For example, with the legal regulation No. 6532, which came into force on February 26, 2014, both the jurisdiction of intelligence has expanded and become quite ambiguous. The clause “fulfilling the duties assigned by the Council of Ministers in matters related to external security, counterterrorism, and national security,” written in the first article of this law allows the definition of intelligence to be determined by the current government’s council of ministers (not the parliament). This legal arrangement also brought special protection shields to MIT members and exempted them from judicial control by making it possible for prosecutors to open an investigation against intelligence personnel only by obtaining the approval of the very institution that is being investigated. Article 6 of the legal amendment numbered 6532 is as follows;

When the Public prosecutors receive any denouncement or complaint regarding the duties and activities of MIT or its members, or when they learn about such a situation, they inform the MIT Undersecretariat. If the MIT Undersecretariat states or certifies that the matter is related to its duties and activities, no further judicial action is taken, and no judicial protection measures are imposed.”

After the questionable coup attempt on July 15, 2015, it is known that Erdogan used intelligence units extensively in his illegal activities and violations of rights carried out against his opponents. In this context, when the claims of the lawyers, bar associations, opposition parliamentarians and the allegations in the social media are taken into consideration, the following points become more clear;

– Torture chambers were established within the police departments,
– Many people were tortured during the detention process in police custody,
– In addition to the police personnel, some intelligence personnel also involved in torture
– A total of 28 people have been kidnapped/lost since 2016,
– The abducted persons were taken to the Special Activities Directorate known as the torture farm of MIT,
– These people have been forced to become confessors to crimes they did not commit under torture.
– Some of the kidnapped people were left in front of the police stations with the physical and mental scars of torture, while others are still not heard of,

Although these allegations were continuously reported by the defense counsels of the accused people and by the bar associations with  concrete evidences, all these allegations were ignored by the Erdogan regime. The authorities did not even bother themselves for  review or investigation. The requests for the establishment of research commissions, which were given to the parliament by the opposition parliamentarians regarding these torture and abduction claims, were also constantly rejected by the Erdogan administration.

If an intelligence agency, which is not subject to any kind of judicial and parliamentary supervision, and operates outside the control of prosecutors and judges and, most importantly, which has many kidnapping and torture allegations against it, is given the authority to remove any inmate of any kind from prison, this power will lead to more  torture incidents, not only in the process of police custody but also during the detention process. It is obvious that it will make the systematic torture more prevalent and lead to severe human rights violations. Beyond that, it will give a sense of legal assurance to those who engage in such inhumane and illegal activities under the veil of official duties.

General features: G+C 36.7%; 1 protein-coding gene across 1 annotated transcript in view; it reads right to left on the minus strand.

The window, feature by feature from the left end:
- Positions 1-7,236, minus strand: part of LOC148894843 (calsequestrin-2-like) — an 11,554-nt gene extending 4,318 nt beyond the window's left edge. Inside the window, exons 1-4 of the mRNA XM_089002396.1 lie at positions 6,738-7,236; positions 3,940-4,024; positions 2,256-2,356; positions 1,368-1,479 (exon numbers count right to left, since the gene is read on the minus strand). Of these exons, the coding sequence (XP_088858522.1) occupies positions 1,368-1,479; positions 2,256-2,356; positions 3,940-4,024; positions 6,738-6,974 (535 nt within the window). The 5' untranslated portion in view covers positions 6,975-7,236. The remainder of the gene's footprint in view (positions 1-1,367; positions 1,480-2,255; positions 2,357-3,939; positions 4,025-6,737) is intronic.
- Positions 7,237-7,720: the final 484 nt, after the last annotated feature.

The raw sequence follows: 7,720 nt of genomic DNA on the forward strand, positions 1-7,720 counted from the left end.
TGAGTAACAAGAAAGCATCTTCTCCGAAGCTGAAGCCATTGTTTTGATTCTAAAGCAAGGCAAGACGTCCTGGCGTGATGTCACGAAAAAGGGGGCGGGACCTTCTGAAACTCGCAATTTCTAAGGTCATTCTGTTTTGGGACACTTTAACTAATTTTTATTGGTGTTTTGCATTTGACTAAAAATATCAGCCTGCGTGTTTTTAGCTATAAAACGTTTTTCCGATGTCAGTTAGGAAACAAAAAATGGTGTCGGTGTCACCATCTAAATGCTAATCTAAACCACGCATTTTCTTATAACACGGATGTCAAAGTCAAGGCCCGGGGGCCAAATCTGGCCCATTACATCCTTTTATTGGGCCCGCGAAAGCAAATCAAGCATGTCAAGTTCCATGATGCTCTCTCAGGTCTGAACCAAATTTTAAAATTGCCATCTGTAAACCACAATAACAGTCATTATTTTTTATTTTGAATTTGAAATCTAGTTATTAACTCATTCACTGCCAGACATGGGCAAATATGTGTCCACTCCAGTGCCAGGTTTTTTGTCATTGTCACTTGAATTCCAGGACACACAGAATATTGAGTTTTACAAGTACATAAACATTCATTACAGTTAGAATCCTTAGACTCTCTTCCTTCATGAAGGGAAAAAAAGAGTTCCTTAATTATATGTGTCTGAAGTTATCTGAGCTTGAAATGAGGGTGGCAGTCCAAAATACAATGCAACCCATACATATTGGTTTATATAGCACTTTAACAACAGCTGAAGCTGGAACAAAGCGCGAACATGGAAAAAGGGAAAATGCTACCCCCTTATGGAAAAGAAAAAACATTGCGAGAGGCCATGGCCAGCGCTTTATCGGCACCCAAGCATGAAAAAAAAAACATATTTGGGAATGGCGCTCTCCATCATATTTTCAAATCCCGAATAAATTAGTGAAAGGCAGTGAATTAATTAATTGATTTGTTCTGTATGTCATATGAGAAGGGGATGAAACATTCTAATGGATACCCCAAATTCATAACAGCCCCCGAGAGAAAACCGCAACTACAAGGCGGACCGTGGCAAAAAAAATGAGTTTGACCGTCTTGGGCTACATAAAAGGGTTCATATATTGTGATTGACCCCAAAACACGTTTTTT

Although the Erdogan regime passed these laws to  protect its personnel who are involved in such inhumane and corrupt practices,  these legal amendments violate the spirit of the rule of law and the universal values and won’t be able to protect the personnel that engaged in international crimes and torture and authorities. It should be remembered that Turkish Republic  had given so much effort to establish democratic values and reach EU standards and there is no doubt that Turkey will turn back to its core values after the Erdogan regime.  When that time comes, such legal obstructions won’t be able to stop the questioning of these unjust and illegal activities that are truly contrary to the spirit of the rule of law.

Fatih Beren, PhD Adjunct Faculty at Department of Criminology, Law & Society College of Humanities and Social Sciences, George Mason University

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Palestine Ends All Agreements with Israel and the United States

Nikolay Plotnikov

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On May 19, Mahmoud Abbas, President of the Palestinian National Authority (PNA), declared an end to all agreements, including security agreements, with Israel and the United States. On May 22, Palestinian security forces withdrew from the East Jerusalem area.

The reason for this decision was Israel’s claims to annex about 30 per cent of the territories in the West Bank, also known as Judea and Samaria. This was announced by Prime Minister Benjamin Netanyahu on May 10 during the presentation of his government to the Knesset. According to him, the time has come to apply Israeli law to these territories and “write another glorified chapter in the history of Zionism.”

It should be noted that the territories mentioned are the Palestinian territories in West Bank captured by Israel during the six-day war of 1967. The United Nations defines these territories as occupied. According to UN General Assembly Resolution No. 181, they are “the area of the proposed Arab State.”